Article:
No presence of SPARU for years – PNP

Published December 1, 2018, 11:02 AM

by Patrick Garcia

By Aaron Recuenco

For years, police intelligence units have not been monitoring the presence of the infamous hit squads of the New People’s Army (NPA) in any part of the country.

PNP CHIEF DIR GEN. Oscar Albayalde, speaks during a press conferecne about the recently concluded Barangay and SK Election 2018, at the PNP National Election Monitoring Center (NEMAC) at Camp Crame in Quezon City, May 15 2018. According to the PNP, the election is generally peaceful. (Mark Balmores)
PNP CHIEF DIR GEN. Oscar Albayalde (Mark Balmores)

But Director General Oscar Albayalde, chief of the Philippine National Police (PNP), said that President Duterte may have his own sources with regard to the continuous operations of the Special Partisan Units (SPARU), especially in areas where the communist rebels usually operate.

What they know and were able to validate, according to Albayalde, were 136 deaths being attributed to the attacks of the communist rebels in some parts of the country in the past three years.

“We have not monitored the presence of the SPARU units for a long time although there were killings recorded in the past three years,” said Albayalde in an interview over dzBB.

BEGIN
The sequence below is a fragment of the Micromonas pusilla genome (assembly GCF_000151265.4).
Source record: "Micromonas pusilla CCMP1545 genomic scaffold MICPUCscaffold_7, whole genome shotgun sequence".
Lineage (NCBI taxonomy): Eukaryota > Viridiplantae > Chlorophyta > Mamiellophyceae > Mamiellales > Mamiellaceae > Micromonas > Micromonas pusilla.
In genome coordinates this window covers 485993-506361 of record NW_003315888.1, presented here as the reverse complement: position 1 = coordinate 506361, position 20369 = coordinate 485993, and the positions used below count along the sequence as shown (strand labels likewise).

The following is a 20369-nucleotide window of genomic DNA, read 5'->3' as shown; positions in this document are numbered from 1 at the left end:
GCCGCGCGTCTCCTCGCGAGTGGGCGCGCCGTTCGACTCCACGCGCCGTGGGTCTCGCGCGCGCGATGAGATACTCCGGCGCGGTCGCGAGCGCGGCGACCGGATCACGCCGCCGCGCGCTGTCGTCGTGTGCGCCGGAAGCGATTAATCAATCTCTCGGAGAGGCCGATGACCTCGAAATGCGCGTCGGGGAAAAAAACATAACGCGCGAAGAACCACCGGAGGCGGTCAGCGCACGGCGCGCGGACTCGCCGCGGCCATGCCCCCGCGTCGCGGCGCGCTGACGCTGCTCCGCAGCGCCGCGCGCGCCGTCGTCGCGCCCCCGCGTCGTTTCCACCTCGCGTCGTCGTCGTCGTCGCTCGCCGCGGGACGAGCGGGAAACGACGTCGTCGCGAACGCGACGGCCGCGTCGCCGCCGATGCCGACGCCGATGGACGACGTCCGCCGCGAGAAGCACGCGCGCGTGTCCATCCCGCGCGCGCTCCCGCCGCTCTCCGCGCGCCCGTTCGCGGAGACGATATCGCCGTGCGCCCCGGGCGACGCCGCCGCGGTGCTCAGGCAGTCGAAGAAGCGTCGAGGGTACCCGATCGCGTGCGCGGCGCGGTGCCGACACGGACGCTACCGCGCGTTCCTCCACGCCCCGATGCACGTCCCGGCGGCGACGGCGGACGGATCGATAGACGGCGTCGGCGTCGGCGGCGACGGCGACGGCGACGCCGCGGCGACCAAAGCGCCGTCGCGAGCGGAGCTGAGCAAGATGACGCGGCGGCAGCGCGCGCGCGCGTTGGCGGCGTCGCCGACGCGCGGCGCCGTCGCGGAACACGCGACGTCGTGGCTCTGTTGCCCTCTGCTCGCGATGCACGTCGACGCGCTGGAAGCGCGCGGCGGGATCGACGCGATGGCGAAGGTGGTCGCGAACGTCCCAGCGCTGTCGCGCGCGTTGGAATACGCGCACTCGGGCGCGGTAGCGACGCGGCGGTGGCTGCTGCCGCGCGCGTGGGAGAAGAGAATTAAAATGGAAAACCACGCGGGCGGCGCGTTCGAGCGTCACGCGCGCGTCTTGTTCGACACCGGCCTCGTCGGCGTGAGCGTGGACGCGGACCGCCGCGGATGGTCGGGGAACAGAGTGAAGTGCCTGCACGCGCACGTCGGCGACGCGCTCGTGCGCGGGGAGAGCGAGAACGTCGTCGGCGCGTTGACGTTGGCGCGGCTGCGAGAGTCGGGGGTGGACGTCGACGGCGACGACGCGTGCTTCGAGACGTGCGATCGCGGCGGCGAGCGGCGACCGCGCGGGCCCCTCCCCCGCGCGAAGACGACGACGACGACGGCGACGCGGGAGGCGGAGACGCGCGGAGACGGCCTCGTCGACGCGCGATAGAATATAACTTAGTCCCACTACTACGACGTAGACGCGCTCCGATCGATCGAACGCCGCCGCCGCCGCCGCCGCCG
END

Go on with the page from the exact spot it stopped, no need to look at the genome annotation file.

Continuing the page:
The SPARU gained notoriety in the 1980s for assassinations of soldiers, policemen, politicians and businessmen whom the rebels accused of corruption and other wrongdoings. It was during the 1980s when the strength of the NPA peaked at more than 25,000.

But SPARUs began to fade away over the years as government forces have intensified its operations against the communist rebels. Based on the latest assessment, the strength of the NPA is estimated at more or less 4,000.

The discussion about SPARU, however, was revived after President Duterte threatened to create his own liquidation squad to match what he called SPARU unit operations.

While stating that the SPARU has long been gone, Albayalde said Duterte might have been angered by the series of attacks of the communist rebels even in the middle of the peace negotiations. Those attacks prompted Duterte to cancel the peace talks.

The Chief PNP mentioned the death of three policemen in an ambush in Camarines Sur in October, the attack on police station in Samar, and the death of nine farmers in Negros Occidental.

“This might have triggered the President to issue such statement,” said Albayalde. But so far, the PNP chief said they have not received any order from Malacanang about the formation of hit squads against the communist rebels in the police organization.

“We have not received any directive. We have been talking with the AFP (Armed Forces of the Philippines) that if in case that pushes through, we need to discuss how it would be formed,” said Albayalde.

Defense Secretary Delfin Lorenzana, it was recalled, was quoted saying that he in favor of the President’s proposal provided that those who would compose the hit squads are soldiers in order to ensure accountability for any mistakes or abuses.

What they did, according to Albayalde, was to deploy additional police forces in areas mentioned in the Memorandum Order 32—Samar, Negros Oriental and Occidental and Bicol region.